Best Parlay Strategy for Sports Bettors
One of the most popular forms of sports wagering out there is parlay betting. With parlays, bettors can combine two or more point spreads, totals, or moneylines to earn a higher payout. That is of course if all their picks where to win; the catch is that if you lose just one pick, you'll lose it all.
Recreational sports bettors enjoy parlays for their big potential returns. Sportsbooks meanwhile love parlays because they force bettors to be perfect. A 2-1 day would be a solid day of profits for any bettor, but if all his picks were in a parlay that would still account for a losing day.
The average odds at most sportsbooks for parlays with totals and spreads are +260 for 2-team parlays and +600 for 3-team parlays. For moneyline parlays the price will vary depending on the price of the picks included in the parlay.
It is hard enough to win one straight bet, so despite the increased payouts as a rule of thumb parlays usually aren’t worth the risk long term.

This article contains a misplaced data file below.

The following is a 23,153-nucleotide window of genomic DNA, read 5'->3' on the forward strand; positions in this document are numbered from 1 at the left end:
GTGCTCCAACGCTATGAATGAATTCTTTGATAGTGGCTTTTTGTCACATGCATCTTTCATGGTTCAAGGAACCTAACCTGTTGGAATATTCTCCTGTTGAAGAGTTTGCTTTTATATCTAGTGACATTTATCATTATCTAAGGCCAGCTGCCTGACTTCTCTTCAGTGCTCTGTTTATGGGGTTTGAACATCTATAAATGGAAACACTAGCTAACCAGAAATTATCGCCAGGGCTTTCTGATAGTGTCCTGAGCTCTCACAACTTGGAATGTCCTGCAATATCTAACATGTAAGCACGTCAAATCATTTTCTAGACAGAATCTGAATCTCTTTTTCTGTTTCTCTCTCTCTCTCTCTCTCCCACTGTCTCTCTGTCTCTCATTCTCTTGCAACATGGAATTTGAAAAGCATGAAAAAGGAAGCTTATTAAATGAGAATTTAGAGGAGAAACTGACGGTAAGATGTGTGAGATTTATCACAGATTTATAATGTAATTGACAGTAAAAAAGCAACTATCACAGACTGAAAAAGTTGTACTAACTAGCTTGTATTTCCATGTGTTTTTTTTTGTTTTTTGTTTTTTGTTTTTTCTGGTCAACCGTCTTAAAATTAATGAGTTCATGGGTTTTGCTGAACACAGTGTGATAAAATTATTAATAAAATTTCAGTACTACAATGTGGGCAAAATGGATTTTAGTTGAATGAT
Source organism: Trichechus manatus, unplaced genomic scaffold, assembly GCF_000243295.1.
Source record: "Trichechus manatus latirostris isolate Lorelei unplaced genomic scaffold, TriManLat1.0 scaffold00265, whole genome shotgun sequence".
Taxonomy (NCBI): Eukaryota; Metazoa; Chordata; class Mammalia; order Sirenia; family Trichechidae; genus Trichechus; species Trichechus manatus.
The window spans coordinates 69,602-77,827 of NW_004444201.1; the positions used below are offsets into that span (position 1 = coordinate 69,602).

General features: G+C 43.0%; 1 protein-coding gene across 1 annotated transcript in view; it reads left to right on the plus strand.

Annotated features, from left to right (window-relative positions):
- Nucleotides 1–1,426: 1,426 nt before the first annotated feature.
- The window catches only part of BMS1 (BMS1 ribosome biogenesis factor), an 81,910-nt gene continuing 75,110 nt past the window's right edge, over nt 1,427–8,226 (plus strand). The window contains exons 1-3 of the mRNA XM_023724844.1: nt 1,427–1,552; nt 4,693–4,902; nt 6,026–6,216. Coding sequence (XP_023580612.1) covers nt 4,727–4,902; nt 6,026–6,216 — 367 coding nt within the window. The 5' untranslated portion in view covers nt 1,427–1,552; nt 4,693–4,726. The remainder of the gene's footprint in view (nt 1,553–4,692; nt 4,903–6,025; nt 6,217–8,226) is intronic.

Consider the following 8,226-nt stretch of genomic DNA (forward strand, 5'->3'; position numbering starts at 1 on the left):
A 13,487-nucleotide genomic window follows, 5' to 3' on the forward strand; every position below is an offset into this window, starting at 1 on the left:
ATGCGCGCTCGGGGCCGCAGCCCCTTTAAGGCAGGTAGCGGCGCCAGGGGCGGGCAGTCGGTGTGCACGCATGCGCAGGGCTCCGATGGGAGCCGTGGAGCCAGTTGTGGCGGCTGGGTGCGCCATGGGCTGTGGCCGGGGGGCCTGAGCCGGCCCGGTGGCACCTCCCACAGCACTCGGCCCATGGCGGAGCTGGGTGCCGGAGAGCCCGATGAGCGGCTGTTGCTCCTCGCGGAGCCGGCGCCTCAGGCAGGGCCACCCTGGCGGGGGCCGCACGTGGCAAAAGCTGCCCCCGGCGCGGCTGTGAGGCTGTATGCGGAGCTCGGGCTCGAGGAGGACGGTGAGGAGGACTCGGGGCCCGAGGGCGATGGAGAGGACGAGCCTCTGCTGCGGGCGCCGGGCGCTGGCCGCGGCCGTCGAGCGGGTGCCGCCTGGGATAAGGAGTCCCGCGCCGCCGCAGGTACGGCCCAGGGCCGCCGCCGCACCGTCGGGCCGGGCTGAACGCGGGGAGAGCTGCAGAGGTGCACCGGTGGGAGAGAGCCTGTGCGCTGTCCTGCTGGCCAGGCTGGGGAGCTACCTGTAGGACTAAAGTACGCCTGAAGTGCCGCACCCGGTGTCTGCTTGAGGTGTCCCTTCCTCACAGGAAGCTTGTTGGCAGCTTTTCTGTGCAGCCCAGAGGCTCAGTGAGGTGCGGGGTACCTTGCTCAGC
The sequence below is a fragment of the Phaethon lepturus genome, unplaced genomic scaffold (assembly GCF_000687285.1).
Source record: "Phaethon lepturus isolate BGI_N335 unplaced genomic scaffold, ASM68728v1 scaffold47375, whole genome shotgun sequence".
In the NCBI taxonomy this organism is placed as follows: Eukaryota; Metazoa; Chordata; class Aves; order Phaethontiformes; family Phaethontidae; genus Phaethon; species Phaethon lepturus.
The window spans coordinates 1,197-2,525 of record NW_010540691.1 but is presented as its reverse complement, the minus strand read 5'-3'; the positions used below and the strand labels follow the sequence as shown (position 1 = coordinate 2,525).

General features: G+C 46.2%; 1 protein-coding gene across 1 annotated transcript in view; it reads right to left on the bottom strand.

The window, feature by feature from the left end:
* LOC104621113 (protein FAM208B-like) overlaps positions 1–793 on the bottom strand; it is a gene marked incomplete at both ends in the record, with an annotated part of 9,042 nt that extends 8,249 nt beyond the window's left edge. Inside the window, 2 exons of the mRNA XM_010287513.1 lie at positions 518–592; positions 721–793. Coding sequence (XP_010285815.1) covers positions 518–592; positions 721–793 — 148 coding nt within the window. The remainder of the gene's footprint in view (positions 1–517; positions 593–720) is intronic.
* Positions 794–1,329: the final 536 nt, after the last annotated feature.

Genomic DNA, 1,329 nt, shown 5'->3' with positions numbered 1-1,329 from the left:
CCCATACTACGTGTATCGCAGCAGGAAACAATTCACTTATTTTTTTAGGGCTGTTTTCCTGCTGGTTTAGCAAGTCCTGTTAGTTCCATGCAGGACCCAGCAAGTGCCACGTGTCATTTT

One exception to the rule is to use parlays when you see semi-correlation.
What Are Correlated Parlays
An example of a correlated parlay could be taking a team to win both the first half of a game and the whole game. True correlated parlays won’t be accepted by sportsbooks, but most will accept wager on a the moneyline or the spread and the over/under in the same game. also known as semi-correlated parlays.
Semi-correlated parlays should be used when you expect the outcome of one of the legs in the parlay to benefit the other. That can be backing a big underdog and the under if you believe that they’re defense will keep it a close game, or the favorite and the over in what could be a blowout win.
An example would be if the total in a game is 45 and one team is favored by 15 points then it stands to reason that if the favorite covers the spread there is a better than average chance that the game will go over as well. Those two outcomes would be considered correlated.